They came, they made it, they died—and then the money really started to roll in. For such celebrities as the late Jim Morrison, whose flash-powder career inspired Oliver Stone’s new film, The Doors, paychecks don’t end when the star checks out. Elvis’s estate is worth 20 times what it was on the day he died; Marilyn Monroe’s beneficiaries, including a London-based charity, can count on sharing $2 million annually, almost 30 years after her death. Who’s the hardest-working departed celeb in showbiz? And who benefits from the largesse of the long gone? Here’s a look at how eight late greats rate:
Monroe’s estate, estimated at more than $500,000 when she died in 1962 from a sleeping-pill overdose at age 36, now collects about $2 million annually in licensing fees for the use of her name and image. When Monroe’s former psychiatrist, Marianne Kris, died in 1980, she passed her 25 percent inheritance on to the Anna Freud Centre in London, a children’s psychiatric institute (the rest goes to the estate of acting teacher Lee Strasberg).
Holly made only about $60,000 in royalties before his brief career ended in 1959, with his death at age 22 in an Iowa plane crash. Aided by a 1978 film biography starring Gary Busey and by a current London and Broadway musical, Holly’s records are still selling. Last June an auction of memorabilia earned more than $700,000, mostly for the singer’s widow, Maria Elena, in her 50s, who remarried and had three kids after Holly’s death. Busey bought one of Holly’s acoustic guitars for $242,000, and a pair of his horn-rimmed glasses went for $45,100.
Presley’s estate, worth $4.9 million at the time of his death in 1977, now takes in an estimated $15 million each year, thanks to ongoing royalties from 41 gold albums, the profits from Grace-land tours (which attract about 700,000 visitors annually) plus licensing and merchandising fees for everything from tombstone salt-and-pepper shakers to memorial plates. The sole beneficiary is daughter Lisa Marie Presley, who will inherit the estate—current estimated value is $100 million-when she turns 30 in 1998. Until then, she receives income from a large trust.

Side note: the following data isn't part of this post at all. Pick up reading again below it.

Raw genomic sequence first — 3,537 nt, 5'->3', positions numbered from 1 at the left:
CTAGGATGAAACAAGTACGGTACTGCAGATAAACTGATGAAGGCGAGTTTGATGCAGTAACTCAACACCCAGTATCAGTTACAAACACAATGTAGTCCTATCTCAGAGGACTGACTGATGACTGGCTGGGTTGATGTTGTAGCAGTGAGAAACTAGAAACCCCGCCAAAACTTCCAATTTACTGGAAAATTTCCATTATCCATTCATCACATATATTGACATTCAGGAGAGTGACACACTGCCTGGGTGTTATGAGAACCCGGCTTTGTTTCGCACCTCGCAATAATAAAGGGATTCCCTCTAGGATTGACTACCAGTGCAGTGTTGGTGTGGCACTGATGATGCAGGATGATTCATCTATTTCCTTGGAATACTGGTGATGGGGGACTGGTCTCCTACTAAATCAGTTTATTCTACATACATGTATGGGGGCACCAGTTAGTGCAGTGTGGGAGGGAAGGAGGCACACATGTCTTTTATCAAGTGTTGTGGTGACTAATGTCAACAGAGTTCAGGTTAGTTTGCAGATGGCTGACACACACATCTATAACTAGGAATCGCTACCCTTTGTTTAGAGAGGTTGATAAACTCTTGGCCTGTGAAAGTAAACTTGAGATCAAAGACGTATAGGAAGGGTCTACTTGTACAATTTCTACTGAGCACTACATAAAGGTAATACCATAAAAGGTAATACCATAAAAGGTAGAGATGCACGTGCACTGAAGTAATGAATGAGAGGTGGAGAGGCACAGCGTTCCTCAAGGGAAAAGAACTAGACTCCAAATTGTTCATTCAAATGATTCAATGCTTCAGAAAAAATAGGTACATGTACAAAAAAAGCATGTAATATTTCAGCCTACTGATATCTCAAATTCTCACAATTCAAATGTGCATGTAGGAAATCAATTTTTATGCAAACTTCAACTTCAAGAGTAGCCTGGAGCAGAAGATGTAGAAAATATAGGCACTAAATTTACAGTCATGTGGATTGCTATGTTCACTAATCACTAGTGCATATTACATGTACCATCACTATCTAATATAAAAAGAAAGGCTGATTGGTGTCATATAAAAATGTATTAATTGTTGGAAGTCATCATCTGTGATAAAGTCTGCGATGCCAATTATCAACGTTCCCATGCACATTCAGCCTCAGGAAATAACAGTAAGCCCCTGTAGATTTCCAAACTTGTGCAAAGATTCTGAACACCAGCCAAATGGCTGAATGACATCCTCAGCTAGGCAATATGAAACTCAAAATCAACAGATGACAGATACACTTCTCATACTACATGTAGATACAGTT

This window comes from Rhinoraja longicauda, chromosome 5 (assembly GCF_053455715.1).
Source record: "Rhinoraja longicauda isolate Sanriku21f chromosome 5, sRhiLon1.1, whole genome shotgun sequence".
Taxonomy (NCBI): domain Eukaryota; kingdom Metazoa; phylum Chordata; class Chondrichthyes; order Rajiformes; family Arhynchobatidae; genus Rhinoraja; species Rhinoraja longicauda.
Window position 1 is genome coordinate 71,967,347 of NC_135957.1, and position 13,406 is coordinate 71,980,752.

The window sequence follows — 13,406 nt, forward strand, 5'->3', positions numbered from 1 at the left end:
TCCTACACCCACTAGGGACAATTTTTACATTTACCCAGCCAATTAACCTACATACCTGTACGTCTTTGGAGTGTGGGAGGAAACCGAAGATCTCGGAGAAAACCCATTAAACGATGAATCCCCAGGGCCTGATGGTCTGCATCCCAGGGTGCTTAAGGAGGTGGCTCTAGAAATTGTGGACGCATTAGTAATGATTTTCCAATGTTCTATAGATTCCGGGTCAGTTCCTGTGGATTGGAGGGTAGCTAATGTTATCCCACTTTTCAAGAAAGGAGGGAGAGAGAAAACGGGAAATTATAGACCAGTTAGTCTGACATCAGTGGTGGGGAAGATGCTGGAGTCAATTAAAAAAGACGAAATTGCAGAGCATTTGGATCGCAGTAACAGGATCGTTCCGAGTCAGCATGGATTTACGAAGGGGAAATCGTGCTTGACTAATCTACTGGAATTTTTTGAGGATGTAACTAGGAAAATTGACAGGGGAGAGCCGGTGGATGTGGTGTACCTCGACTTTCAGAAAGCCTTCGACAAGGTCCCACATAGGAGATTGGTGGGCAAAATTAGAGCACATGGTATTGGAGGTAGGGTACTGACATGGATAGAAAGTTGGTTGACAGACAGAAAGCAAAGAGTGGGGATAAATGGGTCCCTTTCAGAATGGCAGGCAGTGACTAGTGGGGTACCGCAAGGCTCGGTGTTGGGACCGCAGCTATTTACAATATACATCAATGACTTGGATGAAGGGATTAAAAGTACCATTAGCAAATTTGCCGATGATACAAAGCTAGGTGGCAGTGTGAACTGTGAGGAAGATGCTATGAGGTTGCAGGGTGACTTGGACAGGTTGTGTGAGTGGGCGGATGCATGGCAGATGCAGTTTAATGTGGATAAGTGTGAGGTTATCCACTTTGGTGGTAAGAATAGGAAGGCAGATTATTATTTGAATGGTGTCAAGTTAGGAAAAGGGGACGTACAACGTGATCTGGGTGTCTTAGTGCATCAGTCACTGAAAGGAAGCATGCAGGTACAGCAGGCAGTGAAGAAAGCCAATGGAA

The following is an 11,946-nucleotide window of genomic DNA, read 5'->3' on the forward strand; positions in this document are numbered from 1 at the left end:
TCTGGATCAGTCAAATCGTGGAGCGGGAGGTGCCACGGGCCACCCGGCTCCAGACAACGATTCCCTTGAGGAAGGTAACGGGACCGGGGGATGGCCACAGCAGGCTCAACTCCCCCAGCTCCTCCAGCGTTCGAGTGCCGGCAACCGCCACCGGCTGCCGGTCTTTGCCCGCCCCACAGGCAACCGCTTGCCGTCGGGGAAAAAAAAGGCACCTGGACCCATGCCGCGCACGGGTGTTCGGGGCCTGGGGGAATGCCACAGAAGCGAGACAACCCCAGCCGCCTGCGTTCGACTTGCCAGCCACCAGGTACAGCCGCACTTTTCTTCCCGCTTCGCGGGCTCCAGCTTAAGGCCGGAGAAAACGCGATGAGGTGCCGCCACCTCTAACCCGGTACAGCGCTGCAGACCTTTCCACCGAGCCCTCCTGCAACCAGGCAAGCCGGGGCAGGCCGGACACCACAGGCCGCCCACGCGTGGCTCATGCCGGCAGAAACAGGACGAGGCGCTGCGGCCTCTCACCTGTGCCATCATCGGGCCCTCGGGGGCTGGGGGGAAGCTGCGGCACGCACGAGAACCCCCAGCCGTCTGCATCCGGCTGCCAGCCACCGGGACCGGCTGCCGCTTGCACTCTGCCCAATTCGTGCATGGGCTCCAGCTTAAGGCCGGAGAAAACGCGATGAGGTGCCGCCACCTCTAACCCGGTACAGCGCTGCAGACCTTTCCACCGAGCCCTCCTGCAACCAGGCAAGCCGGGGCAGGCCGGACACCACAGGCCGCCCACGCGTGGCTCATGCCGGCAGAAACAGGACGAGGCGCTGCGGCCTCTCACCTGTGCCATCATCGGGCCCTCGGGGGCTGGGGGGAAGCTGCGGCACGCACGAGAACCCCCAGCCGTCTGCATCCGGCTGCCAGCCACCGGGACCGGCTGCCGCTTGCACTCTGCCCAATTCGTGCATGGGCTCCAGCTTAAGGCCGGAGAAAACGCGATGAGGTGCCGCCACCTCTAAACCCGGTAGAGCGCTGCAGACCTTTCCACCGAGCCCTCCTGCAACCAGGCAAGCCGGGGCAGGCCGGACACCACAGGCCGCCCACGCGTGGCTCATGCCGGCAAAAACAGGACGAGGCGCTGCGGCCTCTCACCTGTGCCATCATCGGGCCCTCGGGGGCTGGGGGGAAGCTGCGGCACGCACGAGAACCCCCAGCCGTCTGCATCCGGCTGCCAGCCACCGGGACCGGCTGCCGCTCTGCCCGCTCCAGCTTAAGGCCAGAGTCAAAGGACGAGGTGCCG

At the time of Morrison’s death from a heart attack in 1971, the Doors had already begun slipping from the ranks of sellout concert draws, and their bloated, 27-year-old lead singer had packed off to Paris to write poetry. Morrison’s estate, divided between his parents and those of girlfriend Pamela Courson (they inherited a share when she died in 1974 of a heroin overdose), now earns 25 percent of the royalties from the Doors’ albums (which still sell at the phenomenal rate of 2.4 million per year in the U.S.) and an additional $50,000 yearly from posters and other pop memorabilia. Each pair of parents also collected $125,000 for rights to The Doors movie—which, no doubt, will generate an upsurge in record sales.
Dean earned $20,000 from Giant, his last film before the 1955 car crash that took his life at age 24. Now licensing fees from the sale of Dean posters, T-shirts, jogging suits, pillowcases and other items channel $2 million to $3 million annually to his father, Winton, now 86; to Or-tense Winslow, 90, the aunt who raised him; and to cousins Marcus Winslow, 47, and Joan Peacock, 62.
Shot to death in 1984 by his father following an argument, soul singer Marvin Gaye, 44, left no will and $9 million in debts, much of it in unpaid taxes. Before his death, cash-strapped Gaye had sold most of his royalty rights to Motown Records but kept the publishing rights—payments owed when other musicians perform his works. The federal government gets all of the $1 million earned this way annually, and Gaye’s three children, Marvin III, 25, Nona, 16, and Frankie, 15, “really ended up with nothing,” according to a lawyer for the estate.
Cline, whose Greatest Hits recording is No. 34 on the country charts, now sells about five times as many albums as she did before her death in a 1963 plane crash at age 30. Royalties go to her two children, Julia Fudge, 32, and Allen Randolph Dick, 30, and to her second husband, Charlie Dick, 57.
With hits like “You Don’t Mess Around with Jim,” “Operator” and “Bad, Bad Leroy Brown,” Croce sold more than 4 million albums before his death at 30 in a 1973 plane crash. His widow, Ingrid Croce-Rock, now 43, later sold all rights to his songs to Lefrak-Moelis Records, a New York City music company, which earns $3 million to $4 million from them annually.